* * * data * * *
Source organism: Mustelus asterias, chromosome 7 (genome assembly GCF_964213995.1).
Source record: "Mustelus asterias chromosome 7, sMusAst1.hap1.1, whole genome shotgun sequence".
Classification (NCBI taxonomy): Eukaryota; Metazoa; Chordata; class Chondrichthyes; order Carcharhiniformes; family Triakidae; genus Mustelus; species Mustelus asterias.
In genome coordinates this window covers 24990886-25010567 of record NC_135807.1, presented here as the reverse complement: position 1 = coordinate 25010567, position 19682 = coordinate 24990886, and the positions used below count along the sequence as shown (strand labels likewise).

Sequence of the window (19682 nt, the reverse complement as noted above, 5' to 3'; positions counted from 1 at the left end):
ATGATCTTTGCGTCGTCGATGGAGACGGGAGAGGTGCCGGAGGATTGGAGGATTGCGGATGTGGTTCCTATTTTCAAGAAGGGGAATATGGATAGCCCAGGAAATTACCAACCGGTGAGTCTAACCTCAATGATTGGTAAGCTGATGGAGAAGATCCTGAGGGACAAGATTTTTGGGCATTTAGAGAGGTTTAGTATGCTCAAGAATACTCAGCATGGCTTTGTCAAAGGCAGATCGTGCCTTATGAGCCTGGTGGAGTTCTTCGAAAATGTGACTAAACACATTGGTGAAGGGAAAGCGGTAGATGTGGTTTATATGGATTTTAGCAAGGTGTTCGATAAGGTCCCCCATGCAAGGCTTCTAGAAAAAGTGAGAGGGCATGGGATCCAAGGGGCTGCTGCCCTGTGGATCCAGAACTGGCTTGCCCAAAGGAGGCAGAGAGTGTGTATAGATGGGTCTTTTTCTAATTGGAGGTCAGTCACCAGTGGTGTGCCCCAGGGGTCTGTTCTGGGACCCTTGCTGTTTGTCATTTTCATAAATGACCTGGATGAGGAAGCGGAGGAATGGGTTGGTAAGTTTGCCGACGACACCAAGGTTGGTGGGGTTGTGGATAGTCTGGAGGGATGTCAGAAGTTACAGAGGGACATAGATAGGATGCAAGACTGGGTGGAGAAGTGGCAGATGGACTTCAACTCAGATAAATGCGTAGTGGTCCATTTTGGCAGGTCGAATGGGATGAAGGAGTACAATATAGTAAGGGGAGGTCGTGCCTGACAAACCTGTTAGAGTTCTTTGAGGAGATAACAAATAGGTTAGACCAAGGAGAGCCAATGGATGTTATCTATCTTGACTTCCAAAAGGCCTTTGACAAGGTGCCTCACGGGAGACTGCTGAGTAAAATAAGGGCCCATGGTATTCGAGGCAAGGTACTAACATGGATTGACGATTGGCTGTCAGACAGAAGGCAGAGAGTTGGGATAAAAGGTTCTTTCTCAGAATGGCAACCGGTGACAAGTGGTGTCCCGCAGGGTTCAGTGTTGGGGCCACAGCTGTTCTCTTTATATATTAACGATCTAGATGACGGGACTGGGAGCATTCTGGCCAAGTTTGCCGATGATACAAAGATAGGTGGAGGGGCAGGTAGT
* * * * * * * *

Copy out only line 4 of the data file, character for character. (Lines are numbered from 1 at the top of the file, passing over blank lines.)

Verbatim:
In genome coordinates this window covers 24990886-25010567 of record NC_135807.1, presented here as the reverse complement: position 1 = coordinate 25010567, position 19682 = coordinate 24990886, and the positions used below count along the sequence as shown (strand labels likewise).